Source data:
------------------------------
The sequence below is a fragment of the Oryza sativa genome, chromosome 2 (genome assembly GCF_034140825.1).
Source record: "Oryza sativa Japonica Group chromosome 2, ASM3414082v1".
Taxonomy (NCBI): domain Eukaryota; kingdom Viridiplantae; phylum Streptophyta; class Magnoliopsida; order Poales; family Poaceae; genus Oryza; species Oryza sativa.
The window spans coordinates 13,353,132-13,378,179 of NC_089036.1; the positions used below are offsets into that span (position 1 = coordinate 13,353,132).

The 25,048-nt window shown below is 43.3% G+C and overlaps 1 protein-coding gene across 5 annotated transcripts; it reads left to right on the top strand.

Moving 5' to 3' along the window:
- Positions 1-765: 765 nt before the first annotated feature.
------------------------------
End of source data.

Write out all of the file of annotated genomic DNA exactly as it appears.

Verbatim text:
The sequence below is a fragment of the Oryza sativa genome, chromosome 2 (genome assembly GCF_034140825.1).
Source record: "Oryza sativa Japonica Group chromosome 2, ASM3414082v1".
Taxonomy (NCBI): domain Eukaryota; kingdom Viridiplantae; phylum Streptophyta; class Magnoliopsida; order Poales; family Poaceae; genus Oryza; species Oryza sativa.
The window spans coordinates 13,353,132-13,378,179 of NC_089036.1; the positions used below are offsets into that span (position 1 = coordinate 13,353,132).

The 25,048-nt window shown below is 43.3% G+C and overlaps 1 protein-coding gene across 5 annotated transcripts; it reads left to right on the top strand.

Moving 5' to 3' along the window:
- Positions 1-765: 765 nt before the first annotated feature.